These days, business is booming for travel nursing agencies. Once a vehicle for nurses who simply wanted to ski in the winter and surf in the summer, travel nursing is quickly becoming the hot trend in nursing. Although not a new phenomenon, travel nursing agencies are actively recruiting nurses in record numbers, largely due to the national nursing shortage.
Currently, California is the largest market for travel nurses in light of its 2005 introduction of a one nurse to every five patients staffing ratio. According to writer/researcher Kathy Quan, RN, BSN, PHN, California's severe nurse shortage is particularly acute with more than 14,000 unfilled jobs to date, meaning additional staffing is in high demand.
Is travel nursing for you?
Travel nurses enjoy the unique opportunity of being able to travel while earning higher than normal salaries. Furthermore, most staffing companies offer medical benefits along with a 401(k) retirement plan, pay travel costs, and provide stipends for housing and food. As employees of these agencies, these nurses receive a salary dependent upon experience, specialty, and location. Generally, hourly rates range between $22 and $35.
According to staffing agencies, travel nurses make about twice as much as they would as a staff nurse at the very same facility. In fact, hospitals typically pay 20% more for traveling nurses than for direct employees, even after benefits are factored in.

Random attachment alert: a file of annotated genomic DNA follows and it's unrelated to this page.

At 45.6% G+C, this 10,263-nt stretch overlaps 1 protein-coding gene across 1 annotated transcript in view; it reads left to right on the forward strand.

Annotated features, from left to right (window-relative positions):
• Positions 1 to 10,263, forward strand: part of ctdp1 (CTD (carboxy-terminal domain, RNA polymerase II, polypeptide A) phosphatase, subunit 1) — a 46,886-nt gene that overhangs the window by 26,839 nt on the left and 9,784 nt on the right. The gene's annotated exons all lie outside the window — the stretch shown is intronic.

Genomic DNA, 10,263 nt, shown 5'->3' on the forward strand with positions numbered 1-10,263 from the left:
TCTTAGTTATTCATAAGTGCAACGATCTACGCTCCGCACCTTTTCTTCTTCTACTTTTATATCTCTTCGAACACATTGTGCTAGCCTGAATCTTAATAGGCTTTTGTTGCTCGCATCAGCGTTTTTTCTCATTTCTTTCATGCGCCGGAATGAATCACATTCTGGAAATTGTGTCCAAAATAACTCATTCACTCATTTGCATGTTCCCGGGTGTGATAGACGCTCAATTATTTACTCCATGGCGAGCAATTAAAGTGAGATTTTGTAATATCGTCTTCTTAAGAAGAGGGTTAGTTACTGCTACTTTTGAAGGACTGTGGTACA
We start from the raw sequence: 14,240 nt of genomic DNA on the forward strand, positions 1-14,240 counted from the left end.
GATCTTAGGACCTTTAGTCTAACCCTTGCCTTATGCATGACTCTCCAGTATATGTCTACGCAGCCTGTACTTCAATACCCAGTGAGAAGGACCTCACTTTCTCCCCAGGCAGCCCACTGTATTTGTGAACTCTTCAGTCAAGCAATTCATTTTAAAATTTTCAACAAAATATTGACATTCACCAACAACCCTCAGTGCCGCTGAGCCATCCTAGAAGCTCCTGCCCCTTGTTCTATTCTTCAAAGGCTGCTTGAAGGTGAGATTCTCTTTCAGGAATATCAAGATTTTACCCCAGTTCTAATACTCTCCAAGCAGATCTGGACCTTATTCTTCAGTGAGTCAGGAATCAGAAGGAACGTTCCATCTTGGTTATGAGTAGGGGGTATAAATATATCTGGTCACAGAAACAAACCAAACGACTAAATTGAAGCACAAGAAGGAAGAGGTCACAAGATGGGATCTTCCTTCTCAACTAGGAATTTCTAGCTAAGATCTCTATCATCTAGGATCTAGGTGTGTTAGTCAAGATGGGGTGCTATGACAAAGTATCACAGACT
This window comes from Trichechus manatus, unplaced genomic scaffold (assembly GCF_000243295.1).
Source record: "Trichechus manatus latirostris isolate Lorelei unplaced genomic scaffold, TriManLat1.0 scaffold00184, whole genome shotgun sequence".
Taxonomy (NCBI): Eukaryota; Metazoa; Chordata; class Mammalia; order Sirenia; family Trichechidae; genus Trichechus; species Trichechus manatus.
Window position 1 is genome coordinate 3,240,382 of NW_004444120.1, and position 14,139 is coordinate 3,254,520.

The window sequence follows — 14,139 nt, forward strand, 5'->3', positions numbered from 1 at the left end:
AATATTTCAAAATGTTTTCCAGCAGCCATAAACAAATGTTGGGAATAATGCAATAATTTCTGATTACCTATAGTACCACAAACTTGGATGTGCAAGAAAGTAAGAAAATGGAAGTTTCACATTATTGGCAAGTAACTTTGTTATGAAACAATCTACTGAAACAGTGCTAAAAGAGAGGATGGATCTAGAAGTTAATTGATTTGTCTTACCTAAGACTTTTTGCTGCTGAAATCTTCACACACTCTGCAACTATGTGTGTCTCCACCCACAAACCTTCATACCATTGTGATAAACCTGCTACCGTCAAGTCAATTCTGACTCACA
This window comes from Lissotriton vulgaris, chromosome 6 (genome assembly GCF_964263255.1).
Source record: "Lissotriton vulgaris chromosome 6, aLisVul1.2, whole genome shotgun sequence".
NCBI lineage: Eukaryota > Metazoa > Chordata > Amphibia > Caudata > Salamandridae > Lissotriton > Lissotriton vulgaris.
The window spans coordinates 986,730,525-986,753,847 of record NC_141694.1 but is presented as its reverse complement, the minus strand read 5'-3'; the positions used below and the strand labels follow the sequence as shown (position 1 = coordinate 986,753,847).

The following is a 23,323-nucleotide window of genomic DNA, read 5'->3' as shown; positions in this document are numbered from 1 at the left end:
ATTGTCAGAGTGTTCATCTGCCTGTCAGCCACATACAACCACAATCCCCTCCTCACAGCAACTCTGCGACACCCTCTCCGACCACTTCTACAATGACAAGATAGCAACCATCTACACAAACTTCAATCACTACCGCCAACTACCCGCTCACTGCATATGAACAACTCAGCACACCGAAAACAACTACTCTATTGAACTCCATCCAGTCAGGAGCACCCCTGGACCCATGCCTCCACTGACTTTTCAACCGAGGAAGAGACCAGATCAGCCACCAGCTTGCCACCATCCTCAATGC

One of the greatest advantages for traveling nurses is that they can pick and choose where they want to work and when. Rules about mandatory overtime, weekends, and holidays simply don't apply; these nurses can work as much or as little as they want.
A dose of reality
Capitalizing on the increasing popularity of the traveling nurse industry, Access Nurses, a travel nursing agency, will launch a reality show on the Internet this fall. Set in Southern California, the drama focuses on six real-life nurses, playing out over thirteen weeks at http://www.nursetv.com. Each week, viewers may tune in to view the adventures of these travel nurses shown in seven-minute broadcasts. The show will feature their lives as they work at local facilities around Southern California, further generating popularity for the travel nurse industry.
Hospitals' take on temporary staff
Desperate to hire nurses, hospitals often use the temporary employment of travel nurses as an opportunity to recruit permanent staff members. However, travel nurses are frequently young nurses without family ties who take advantage of their unique situation to earn higher pay and travel, and thus, are not inclined to take on a permanent position.
Hospitals also express concerns about temporary staff members' lack of familiarity with hospital protocol, the physicians, the culture of the community, and the equipment. Although they may be highly skilled, travel nurses' lack of familiarity with the organization could potentially cost time in the event of an emergency. Furthermore, in organizations where more than 50% of the ICU staff members are temporary, physicians have expressed their displeasure with hospitals for hiring travel nurses.
Filling in the gaps
Despite concerns, for hospitals that have difficulty recruiting and hiring permanent staff, many hospitals view travel nurses as an asset: they allow hospitals to offer quality patient care without being severely understaffed. According to Staffing Industry Analysts, Inc., hospitals employ 15,000 to 20,000 traveling nurses every week.
While other measures continue to be proposed and implemented in an effort to reduce the nursing shortage, travel nursing is a popular alternative for both organizations and nurses alike.